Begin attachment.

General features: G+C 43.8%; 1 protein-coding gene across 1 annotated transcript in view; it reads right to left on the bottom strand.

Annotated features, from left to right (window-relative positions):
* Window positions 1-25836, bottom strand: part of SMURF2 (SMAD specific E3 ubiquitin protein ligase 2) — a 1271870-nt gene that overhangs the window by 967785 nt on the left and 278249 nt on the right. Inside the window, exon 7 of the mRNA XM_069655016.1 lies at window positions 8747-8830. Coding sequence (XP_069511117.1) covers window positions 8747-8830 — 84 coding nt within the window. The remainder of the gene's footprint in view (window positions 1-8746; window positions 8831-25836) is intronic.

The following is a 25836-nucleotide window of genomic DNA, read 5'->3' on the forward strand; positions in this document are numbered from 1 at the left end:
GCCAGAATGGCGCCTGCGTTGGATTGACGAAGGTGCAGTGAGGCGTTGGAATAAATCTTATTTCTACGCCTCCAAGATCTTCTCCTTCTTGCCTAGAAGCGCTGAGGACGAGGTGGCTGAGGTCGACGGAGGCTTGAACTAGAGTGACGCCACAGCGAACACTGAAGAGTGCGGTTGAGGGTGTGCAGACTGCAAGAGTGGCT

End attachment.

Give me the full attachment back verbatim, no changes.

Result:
General features: G+C 43.8%; 1 protein-coding gene across 1 annotated transcript in view; it reads right to left on the bottom strand.

Annotated features, from left to right (window-relative positions):
* Window positions 1-25836, bottom strand: part of SMURF2 (SMAD specific E3 ubiquitin protein ligase 2) — a 1271870-nt gene that overhangs the window by 967785 nt on the left and 278249 nt on the right. Inside the window, exon 7 of the mRNA XM_069655016.1 lies at window positions 8747-8830. Coding sequence (XP_069511117.1) covers window positions 8747-8830 — 84 coding nt within the window. The remainder of the gene's footprint in view (window positions 1-8746; window positions 8831-25836) is intronic.

The following is a 25836-nucleotide window of genomic DNA, read 5'->3' on the forward strand; positions in this document are numbered from 1 at the left end:
GCCAGAATGGCGCCTGCGTTGGATTGACGAAGGTGCAGTGAGGCGTTGGAATAAATCTTATTTCTACGCCTCCAAGATCTTCTCCTTCTTGCCTAGAAGCGCTGAGGACGAGGTGGCTGAGGTCGACGGAGGCTTGAACTAGAGTGACGCCACAGCGAACACTGAAGAGTGCGGTTGAGGGTGTGCAGACTGCAAGAGTGGCT